Myrrh, which is most commonly used as incense, is also an adhesive that originated from the Myrrh tree. It starts as oil flowing from the tree but begins to harden when exposed to air. It gets its name from Marar, which means bitterness. 

Myrrh has been used in many different ways in the Bible:

Cleansing (Esther 2:12)
Anointing oil (Exodus 30:23)
Parfuum (Hooglied 3:6)
Embalming and burial (John 19:39)
Medicine & Painkiller (Mark 15:23)
Wedding & Love (Proverbs 7:17-18)

For myrrh to be grown, it must be extracted by piercing the tree’s heartwood and allowing the gum to sprout into bitter-red droplets called tears.   It is a picture of the suffering Savior who will be pierced on the cross for our sins so that we may be healed (medicine) and cleansed (cleansed) so that we can be a pure and spotless bride (wedding) to Him. Hallelujah! 

Jesus: Not Born In A Stable 

“Luke does not use the common word for hotel hostel (pandeion) that he uses elsewhere,” says Frank Viola, co-author of Jesus: A Theography with Leonard Sweet: “Instead, he uses a word meaning guest room (cataluma).”

This is the same word he later uses to describe the place where Jesus took the Last Supper! “It’s much more likely that since Bethlehem was Joseph’s ancestral home, he had relatives there,” Viola says. “And because of the census that took place at the time, none of his family members had anywhere in their guest quarters. Guest rooms were usually at the front of houses, and the animal shelters were in the back of the house or on the lower level.

It is my impression that the birth actually took place in an ordinary house of commoners, and that the baby was laid in one of stone crypts, as is still found in the dwellings of farmers in this region. Jesus is not lonely and removed in a stable that needs our sympathy. He is in the middle of the family, and all the visitors were part of the birth, think of the cramped space, and the Mom’s cries during the birth. [1]

The problem with the stable is that it may be difficult for the modern brain to relate to Him. It even places His birth in a unique setting, in some ways as far from life as if he had been born in the Emperor’s palace. However, it is the message of the incarnation of Jesus that He is indeed one of us. He came to be what we are, and it fits well with the theology that his birth did, in fact, take place in a typical, crowded, warm, welcoming Palestinian home, as did many other Jewish boys of his time.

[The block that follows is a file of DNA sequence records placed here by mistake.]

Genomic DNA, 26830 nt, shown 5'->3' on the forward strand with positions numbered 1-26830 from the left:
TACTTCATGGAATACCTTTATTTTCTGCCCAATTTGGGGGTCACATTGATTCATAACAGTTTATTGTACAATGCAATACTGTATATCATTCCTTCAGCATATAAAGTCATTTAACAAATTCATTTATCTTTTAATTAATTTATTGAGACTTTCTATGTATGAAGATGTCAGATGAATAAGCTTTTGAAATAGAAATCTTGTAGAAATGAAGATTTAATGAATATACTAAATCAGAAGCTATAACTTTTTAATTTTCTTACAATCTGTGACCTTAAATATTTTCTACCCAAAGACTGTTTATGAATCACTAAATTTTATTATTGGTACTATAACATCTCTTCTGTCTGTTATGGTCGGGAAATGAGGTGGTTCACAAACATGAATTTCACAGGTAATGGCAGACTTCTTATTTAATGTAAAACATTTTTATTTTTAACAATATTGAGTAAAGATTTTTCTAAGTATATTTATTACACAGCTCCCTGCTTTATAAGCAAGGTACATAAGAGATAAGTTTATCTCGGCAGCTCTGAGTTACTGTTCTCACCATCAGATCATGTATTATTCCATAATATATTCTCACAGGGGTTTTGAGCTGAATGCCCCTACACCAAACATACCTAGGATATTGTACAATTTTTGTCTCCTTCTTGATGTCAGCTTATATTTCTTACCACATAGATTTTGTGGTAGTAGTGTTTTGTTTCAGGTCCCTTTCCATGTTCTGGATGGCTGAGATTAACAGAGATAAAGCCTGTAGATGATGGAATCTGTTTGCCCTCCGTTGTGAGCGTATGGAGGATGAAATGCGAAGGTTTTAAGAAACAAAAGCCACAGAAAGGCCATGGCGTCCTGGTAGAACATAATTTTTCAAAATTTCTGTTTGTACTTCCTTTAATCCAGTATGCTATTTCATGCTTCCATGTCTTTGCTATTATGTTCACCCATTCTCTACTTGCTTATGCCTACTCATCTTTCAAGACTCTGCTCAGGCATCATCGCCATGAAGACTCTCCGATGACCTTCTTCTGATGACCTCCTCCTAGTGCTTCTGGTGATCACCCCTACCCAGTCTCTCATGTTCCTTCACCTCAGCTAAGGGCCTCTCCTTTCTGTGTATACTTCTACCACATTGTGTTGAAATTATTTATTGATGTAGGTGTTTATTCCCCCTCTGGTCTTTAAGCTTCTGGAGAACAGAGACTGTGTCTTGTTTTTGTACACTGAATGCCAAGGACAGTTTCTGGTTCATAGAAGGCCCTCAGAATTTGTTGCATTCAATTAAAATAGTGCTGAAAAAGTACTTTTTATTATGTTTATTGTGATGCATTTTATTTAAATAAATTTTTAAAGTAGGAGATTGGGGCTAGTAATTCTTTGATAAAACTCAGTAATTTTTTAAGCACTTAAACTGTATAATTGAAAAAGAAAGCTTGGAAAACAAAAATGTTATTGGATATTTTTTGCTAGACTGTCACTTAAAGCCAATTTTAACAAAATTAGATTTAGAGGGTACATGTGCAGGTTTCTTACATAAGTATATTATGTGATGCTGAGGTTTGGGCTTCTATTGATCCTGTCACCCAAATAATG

Is this not the carpenter’s son? Is not His mother called Mary? And His brothers James, Joses, Simon, and Judas? And His sisters, are they not all with us? Where then did this Man get all these things?” (Matthew 13:55-56

For He shall grow up before Him as a tender plant,
And as a root out of dry ground.
He has no form or comeliness;
And when we see Him,
There is no beauty that we should desire Him.
(Isaiah 53:2).

A typical house in Galilee

Jesus spoke several languages

Aramaic was the primary language spoken by Jews in first-century Palestine. And like most Jews, He would have learned to study the Torah in Hebrew.  It is likely that He spoke Greek to the Commander (Mt. 8:5–13) and Pilate (Mt. 27:11–14).  The Romans spoke in Latin, but Greek would have been how they interacted with Hellenistic Jews.  

Jesus: 4 Years in Egypt  

Because they reckoned Jesus could have been anything up to two years old, when the Magi arrived, they then fled to Egypt until Herod died, He died around 4 A.D.  This would have made Jesus about 6 years old when he returned to Nazareth.  

Jesus is for everyone

Jesus came for the foreigners, the outcasts, the despised, the rejected, the imperfect, the sick, the brokenhearted, the weak, the weary, the needy, the criminals. He came for sinners. God so loved the whole world that He sent His only Son to seek and save the lost (John 3:16). He will not reject or despise anyone who turns to Him, but freely offers His mercy and forgiveness to everyone who believes and accepts it. 

Examining the true events of Jesus’ birth strengthens our faith in who Jesus was and is. When we see and understand Jesus correctly in a human context, the supernatural world becomes more accessible.  The more we immerse ourselves in the normal humanity of the events surrounding Jesus’ birth, the more real His existence becomes, and our spiritual eyes are opened to the reality of how supernaturally human He is still at work in our lives today. 

Jesus still wants to give birth to “God Emmanuel” ~ God is here with us, as a demonstration of His presence!  

Invite Him in through prayer!  “Let Your Kingdom Come and Will be done here with us today!”